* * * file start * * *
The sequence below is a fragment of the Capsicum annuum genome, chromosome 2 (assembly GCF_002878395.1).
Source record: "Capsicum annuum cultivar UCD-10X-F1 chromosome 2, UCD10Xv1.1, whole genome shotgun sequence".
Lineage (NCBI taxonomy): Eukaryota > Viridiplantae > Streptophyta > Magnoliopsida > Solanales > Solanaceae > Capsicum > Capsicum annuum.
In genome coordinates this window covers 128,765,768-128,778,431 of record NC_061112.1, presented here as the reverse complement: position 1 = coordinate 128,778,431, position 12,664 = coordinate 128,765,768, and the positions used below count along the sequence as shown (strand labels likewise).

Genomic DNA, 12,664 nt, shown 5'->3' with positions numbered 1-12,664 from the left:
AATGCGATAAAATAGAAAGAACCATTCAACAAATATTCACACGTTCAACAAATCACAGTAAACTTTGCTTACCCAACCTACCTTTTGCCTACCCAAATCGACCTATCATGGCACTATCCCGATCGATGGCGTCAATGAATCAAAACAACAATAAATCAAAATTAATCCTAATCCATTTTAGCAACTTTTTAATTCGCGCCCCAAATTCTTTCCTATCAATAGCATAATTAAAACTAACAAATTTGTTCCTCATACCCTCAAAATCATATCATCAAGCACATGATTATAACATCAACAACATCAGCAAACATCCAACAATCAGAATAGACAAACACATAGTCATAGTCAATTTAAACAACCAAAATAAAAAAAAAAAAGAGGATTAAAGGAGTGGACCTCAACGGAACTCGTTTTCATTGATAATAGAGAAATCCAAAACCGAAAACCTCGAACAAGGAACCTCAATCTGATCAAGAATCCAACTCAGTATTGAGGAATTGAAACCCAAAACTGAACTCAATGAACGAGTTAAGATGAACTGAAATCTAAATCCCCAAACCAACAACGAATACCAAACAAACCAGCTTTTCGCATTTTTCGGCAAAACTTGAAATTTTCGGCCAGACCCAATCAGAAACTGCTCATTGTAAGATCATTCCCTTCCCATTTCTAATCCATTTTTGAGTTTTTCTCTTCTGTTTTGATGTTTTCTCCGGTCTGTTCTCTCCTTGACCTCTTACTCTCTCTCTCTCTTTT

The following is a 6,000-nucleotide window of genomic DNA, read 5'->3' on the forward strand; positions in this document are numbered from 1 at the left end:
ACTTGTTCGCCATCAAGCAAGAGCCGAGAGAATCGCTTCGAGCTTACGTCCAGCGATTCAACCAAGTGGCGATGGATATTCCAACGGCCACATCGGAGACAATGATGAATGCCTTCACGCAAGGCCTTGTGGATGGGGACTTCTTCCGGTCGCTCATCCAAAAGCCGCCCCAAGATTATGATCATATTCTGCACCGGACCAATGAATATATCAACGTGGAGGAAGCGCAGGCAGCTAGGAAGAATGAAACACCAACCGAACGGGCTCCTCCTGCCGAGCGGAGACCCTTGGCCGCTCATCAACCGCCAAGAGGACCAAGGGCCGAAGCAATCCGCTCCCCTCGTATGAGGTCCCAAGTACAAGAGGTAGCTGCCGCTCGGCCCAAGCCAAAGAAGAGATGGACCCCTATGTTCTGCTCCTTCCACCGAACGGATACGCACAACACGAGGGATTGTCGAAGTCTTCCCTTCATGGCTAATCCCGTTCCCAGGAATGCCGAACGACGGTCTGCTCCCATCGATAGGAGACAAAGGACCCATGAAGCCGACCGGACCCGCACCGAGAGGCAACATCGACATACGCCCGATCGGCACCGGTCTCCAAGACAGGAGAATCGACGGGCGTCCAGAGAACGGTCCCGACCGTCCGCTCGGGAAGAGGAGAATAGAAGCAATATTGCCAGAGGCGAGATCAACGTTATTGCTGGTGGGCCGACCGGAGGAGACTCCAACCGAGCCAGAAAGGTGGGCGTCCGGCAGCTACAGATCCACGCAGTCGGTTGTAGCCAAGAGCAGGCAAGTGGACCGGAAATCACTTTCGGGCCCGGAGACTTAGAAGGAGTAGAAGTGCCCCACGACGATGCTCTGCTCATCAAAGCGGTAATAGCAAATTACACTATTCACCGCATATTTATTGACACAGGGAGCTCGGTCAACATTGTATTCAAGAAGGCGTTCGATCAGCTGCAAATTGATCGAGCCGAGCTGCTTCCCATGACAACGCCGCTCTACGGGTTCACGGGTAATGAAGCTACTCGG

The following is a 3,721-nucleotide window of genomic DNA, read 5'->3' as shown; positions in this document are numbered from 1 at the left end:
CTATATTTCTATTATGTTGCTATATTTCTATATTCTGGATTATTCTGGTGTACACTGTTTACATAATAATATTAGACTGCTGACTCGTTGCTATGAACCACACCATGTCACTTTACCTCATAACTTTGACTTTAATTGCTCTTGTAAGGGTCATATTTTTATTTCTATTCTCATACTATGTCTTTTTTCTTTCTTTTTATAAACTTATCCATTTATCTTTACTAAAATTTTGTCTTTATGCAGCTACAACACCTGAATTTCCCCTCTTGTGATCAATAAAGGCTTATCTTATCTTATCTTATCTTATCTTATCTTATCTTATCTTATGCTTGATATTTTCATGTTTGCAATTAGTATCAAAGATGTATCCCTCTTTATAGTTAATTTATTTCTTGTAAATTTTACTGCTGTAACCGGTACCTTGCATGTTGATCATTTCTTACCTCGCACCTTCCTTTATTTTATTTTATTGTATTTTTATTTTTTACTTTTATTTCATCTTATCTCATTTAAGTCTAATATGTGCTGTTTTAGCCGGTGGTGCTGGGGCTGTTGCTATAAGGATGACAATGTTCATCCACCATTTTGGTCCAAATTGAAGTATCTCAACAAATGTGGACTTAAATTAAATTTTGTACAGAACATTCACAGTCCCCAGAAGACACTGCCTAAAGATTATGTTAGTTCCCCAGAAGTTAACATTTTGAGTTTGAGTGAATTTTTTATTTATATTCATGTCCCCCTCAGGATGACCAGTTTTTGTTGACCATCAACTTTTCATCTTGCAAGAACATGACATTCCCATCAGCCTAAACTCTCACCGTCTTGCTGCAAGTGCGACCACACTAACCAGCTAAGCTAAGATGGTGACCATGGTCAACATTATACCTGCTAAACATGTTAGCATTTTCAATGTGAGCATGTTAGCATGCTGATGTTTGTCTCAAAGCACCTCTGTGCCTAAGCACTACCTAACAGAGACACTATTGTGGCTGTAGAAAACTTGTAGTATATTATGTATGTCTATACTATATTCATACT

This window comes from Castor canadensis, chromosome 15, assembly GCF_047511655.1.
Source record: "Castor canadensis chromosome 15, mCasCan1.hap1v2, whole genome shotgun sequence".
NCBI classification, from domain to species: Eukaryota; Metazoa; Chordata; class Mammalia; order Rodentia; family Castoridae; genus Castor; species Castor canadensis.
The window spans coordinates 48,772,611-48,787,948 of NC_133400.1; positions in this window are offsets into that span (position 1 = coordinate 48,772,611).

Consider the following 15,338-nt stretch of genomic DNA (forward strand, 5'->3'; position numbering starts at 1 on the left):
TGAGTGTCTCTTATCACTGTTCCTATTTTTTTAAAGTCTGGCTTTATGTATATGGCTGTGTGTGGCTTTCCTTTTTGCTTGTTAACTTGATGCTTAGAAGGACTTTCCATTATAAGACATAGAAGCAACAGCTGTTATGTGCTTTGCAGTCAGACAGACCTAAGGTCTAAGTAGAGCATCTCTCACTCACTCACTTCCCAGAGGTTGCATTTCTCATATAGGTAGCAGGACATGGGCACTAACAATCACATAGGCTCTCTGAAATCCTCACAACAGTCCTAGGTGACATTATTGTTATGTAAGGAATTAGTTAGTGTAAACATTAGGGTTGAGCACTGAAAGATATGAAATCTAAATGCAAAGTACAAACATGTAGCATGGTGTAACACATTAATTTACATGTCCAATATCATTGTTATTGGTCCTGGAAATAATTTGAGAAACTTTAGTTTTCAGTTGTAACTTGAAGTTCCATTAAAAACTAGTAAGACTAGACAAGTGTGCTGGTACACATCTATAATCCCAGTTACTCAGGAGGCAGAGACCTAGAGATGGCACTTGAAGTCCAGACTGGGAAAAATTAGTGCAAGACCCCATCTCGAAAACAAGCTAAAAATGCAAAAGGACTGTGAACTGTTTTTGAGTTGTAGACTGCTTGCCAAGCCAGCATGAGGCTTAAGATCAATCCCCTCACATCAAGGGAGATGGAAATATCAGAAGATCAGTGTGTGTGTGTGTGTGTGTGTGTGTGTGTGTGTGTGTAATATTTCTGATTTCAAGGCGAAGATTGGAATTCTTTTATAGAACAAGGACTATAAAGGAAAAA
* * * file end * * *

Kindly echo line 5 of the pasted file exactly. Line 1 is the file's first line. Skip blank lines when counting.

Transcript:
Genomic DNA, 12,664 nt, shown 5'->3' with positions numbered 1-12,664 from the left: